Dubuque, Iowa

Health Insurance Times

 

Health industry group: Replace psychiatrists with vending machines

Measure to reduce health care costs

 

 

and the software of the machine could say (vocal voice) : < you have a lack of serotonin , it is not addict, you can stop when you want, >

and the next year with your history : < you need it for life as diabetes insulin , you need double dose, you need another added, choose between these five, ...>

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Healing

...and the next year, the voice would say -- your two antidepressants are not working. You need to add Abilify.

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Altostrata

Oops! So sorry, Healing - wanted to quote you, but instead went into the editing mode by mistake in your post above. :blink: Seems like I may have erased part of it. :huh:

 

I've made that mistake myself! Gotta do something about that edit button (available only to admins and mods).

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Rhiannon

...and the next year, the voice would say -- your two antidepressants are not working. You need to add Abilify.

 

and the year after that you would get a new diagnosis: Bipolar disorder type II with mixed states. You need a mood stabilizer.

 

I think we should get a patent.

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compsports

In rereading the thread, this is pretty much what goes on when a doctor hands you a psych med. There is no more thinking that what you would get with an interaction with a machine.

 

Experiencing side effects from the med? Oh, that must be because your illness is worsening. Increase the dose. There isn't any analysis of what the med is really helping vs. causing harm.

 

Anyway, going through a machine would be alot cheaper.

 

CS

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cinephile

***NOTE: I had to spell the acronym for health maintenance organization as "HMoh" because it was getting censored for some reason***

 

Eegads. I just don't like this at all. God, this country is so obsessed with saving time we don't realize how important it is to take time with certain very important things (like health). I honestly think that this virtuwell thing will just be another "innovation" that seems great on the surface (that is, it cuts down patient wait times and hassle) but in hindsight will be criticized for allowing greedy insurance companies to whittle health care down even more. Hell, we're already in a society where we pay more than anyone else in the world for wham-bam 10-minute doctor's visits which can easily lead to misdiagnosis, and now some people are in FAVOR of "virtual" care? I'm sorry, but my mind and body deserves better. And so does my wallet!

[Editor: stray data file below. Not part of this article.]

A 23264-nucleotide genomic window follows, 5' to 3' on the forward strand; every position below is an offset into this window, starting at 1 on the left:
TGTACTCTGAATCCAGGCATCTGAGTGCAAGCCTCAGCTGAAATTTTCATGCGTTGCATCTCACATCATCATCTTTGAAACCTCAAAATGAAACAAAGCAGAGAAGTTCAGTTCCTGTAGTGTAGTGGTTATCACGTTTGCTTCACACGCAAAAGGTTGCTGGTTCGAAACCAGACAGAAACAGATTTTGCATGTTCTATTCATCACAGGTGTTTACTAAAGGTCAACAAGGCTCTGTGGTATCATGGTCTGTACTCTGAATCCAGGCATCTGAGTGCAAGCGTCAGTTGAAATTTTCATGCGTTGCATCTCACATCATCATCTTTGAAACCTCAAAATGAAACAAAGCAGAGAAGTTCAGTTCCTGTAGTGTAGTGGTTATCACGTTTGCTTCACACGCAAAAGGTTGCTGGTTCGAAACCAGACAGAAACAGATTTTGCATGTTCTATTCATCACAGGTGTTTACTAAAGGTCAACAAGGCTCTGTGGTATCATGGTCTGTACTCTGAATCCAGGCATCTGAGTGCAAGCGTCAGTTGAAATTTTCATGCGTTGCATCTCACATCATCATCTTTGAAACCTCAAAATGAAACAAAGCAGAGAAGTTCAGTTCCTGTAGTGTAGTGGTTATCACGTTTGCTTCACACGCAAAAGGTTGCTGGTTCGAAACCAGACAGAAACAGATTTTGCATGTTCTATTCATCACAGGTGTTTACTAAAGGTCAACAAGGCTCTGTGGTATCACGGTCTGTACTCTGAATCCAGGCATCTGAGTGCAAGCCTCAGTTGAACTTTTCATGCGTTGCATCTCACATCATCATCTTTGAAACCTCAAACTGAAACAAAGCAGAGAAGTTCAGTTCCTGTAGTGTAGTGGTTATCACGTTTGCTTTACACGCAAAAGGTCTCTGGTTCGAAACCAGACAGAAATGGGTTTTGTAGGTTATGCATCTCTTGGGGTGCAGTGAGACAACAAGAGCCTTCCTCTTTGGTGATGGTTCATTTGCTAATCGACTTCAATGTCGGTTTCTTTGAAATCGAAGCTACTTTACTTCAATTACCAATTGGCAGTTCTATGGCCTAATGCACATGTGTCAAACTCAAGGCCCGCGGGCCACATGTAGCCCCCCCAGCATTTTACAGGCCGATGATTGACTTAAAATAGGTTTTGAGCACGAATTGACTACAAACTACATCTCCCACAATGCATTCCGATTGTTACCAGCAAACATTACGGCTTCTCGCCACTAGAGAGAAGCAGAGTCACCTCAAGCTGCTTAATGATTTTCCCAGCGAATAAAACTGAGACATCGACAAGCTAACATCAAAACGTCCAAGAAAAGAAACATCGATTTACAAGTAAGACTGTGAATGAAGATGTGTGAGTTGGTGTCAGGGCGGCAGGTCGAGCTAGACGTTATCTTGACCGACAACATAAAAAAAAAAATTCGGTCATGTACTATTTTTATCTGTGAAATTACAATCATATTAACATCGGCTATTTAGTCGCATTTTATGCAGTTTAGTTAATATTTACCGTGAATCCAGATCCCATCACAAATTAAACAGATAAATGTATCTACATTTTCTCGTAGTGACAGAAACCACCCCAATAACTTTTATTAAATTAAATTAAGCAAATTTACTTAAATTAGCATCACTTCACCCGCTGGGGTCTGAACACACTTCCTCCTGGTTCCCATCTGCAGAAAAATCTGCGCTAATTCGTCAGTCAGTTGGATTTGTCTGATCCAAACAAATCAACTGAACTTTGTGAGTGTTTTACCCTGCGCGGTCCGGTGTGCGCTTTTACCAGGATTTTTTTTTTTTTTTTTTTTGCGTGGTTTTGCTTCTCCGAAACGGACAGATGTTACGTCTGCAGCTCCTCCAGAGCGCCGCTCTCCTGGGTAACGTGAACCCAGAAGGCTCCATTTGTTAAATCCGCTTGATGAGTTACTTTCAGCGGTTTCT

I was honestly very surprised to read how well-received this was on the thought broadcast blog. Even Jackie, the blog's resident "armchair physician" (her term!) is loving this, and thinks that it could even work for psychiatry! She thinks it could work for "simple" cases that can be treated with monotherapy. I think this opens up the possibility of people who are needlessly drugged on psych meds to just keep merrily -- and mindlessly -- refilling their prescriptions and absolve their prescriber of any responsibility. And ideally, the whole point of a psychiatrist following a patient long-term (with more than 15-minute med checks) is so they can monitor their patient's symptoms and side-effects. And we all know how insidious the onset of side-effects can be for psych meds. Often it would help to have a third party point out to us that our personality has changed.

 

I can't help but see this as another step in the wrong direction: a step further towards social isolation where we're tricked into thinking we're getting more for less, when it's really the other way around.

 

And some of the statements are just perplexing. I honestly don't know if they were made tongue-in-cheek or seriously, such as this passage below from SteveBMD (the blog owner and psychiatrist):

 

In psychiatry—a specialty in which treatment decisions are largely based on what the patient says, rather than a physical exam finding—the implications of web-based “office visits” are particularly significant. It’s not too much of a stretch to envision an HMoh providing online evaluations for patients with straightforward complaints of depression or anxiety or ADHD-like symptoms, or even a pharmaceutical company selling its drugs directly to patients based on an online “mood questionnaire.” Sure, there might be some issues with state Medical Boards or the DEA, but nothing that a little political pressure couldn’t fix. Would this represent a decline in patient care, or would it simply be business as usual? Perhaps it would backfire, and prove that a face-to-face visit with a psychiatrist is a vital ingredient in the mental well-being of our patients. Or it might demonstrate that we simply get in the way.